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Wilson, M., & Cook, P. F. (2016). Rhythmic entrainment: Why humans want to, fireflies can't help it, pet birds try, and sea lions have to be bribed. Psychonomic Bulletin & Review, 23(6), 1647–1659. 
Added by: sirfragalot (09/11/2021 08:23:35 AM)   
Resource type: Journal Article
Peer reviewed
DOI: 0.3758/s13423-016-1013-x
BibTeX citation key: Wilson2016
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Categories: General
Keywords: Evolution, Musicality
Creators: Cook, Wilson
Collection: Psychonomic Bulletin & Review
Views: 6/6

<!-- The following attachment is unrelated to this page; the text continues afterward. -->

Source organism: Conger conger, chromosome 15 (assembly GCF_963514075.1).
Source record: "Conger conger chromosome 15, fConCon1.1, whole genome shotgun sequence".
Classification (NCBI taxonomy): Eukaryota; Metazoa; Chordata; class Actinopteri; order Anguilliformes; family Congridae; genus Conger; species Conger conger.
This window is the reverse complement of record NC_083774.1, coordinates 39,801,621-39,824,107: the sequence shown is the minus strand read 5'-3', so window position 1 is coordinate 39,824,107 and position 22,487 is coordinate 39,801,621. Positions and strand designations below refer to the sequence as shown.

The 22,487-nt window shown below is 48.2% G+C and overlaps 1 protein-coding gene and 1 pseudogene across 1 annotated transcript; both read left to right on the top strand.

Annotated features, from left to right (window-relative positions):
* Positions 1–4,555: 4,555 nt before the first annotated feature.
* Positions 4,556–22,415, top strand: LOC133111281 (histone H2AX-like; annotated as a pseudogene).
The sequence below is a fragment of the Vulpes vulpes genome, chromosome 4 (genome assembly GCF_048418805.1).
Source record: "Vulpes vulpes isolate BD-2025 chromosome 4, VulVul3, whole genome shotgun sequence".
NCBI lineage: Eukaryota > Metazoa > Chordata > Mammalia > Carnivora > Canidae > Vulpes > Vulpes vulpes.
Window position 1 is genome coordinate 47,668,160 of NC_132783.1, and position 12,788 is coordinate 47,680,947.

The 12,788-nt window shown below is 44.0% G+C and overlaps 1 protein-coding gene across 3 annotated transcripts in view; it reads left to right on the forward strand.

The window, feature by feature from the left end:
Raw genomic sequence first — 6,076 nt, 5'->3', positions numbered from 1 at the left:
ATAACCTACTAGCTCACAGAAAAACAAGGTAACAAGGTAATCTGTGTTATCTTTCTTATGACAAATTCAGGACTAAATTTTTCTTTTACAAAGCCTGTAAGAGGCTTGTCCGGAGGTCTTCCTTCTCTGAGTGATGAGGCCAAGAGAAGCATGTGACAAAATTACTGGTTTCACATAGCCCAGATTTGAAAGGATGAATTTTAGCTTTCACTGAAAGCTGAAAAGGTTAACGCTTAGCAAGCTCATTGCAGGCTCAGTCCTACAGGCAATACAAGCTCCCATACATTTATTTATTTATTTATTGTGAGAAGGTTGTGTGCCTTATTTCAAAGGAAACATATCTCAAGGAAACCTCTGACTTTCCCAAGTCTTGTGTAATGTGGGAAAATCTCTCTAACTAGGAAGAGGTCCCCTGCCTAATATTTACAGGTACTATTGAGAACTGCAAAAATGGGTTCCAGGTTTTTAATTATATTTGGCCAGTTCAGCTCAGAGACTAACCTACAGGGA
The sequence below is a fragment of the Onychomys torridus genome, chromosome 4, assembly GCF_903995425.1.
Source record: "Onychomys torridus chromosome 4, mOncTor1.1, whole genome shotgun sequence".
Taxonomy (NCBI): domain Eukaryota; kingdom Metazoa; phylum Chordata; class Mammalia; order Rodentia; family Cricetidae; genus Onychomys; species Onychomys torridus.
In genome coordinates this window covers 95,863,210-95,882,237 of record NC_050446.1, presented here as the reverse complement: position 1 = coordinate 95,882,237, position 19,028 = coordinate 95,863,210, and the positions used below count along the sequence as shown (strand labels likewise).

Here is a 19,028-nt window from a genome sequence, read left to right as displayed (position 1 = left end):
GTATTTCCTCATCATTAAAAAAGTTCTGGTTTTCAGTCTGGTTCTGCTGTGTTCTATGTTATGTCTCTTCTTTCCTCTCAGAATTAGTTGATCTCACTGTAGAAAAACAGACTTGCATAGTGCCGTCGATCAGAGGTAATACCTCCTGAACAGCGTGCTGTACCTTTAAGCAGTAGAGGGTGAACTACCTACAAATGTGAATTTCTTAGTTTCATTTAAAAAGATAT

Until recently, the literature on rhythmic ability took for granted that only humans are able to synchronize body movements to an external beat-to entrain. This assumption has been undercut by findings of beat-matching in various species of parrots and, more recently, in a sea lion, several species of primates, and possibly horses. This throws open the question of how widespread beat-matching ability is in the animal kingdom. Here we reassess the arguments and evidence for an absence of beat-matching in animals, and conclude that in fact no convincing case against beat-matching in animals has been made. Instead, such evidence as there is suggests that this capacity could be quite widespread. Furthermore, mutual entrainment of oscillations is a general principle of physical systems, both biological and nonbiological, suggesting that entrainment of motor systems by sensory systems may be a default rather than an oddity. The question then becomes, not why a few privileged species are able to beat-match, but why species do not always do so-why they vary in both spontaneous and learned beat-matching. We propose that when entrainment is not driven by fixed, mandatory connections between input and output (as in the case of, e.g., fireflies entraining to each others' flashes), it depends on voluntary control over, and voluntary or learned coupling of, sensory and motor systems, which can paradoxically lead to apparent failures of entrainment. Among the factors that affect whether an animal will entrain are sufficient control over the motor behavior to be entrained, sufficient perceptual sophistication to extract the entraining beat from the overall sensory environment, and the current cognitive state of the animal, including attention and motivation. The extent of entrainment in the animal kingdom potentially has widespread implications, not only for understanding the roots of human dance, but also for understanding the neural and cognitive architectures of animals.
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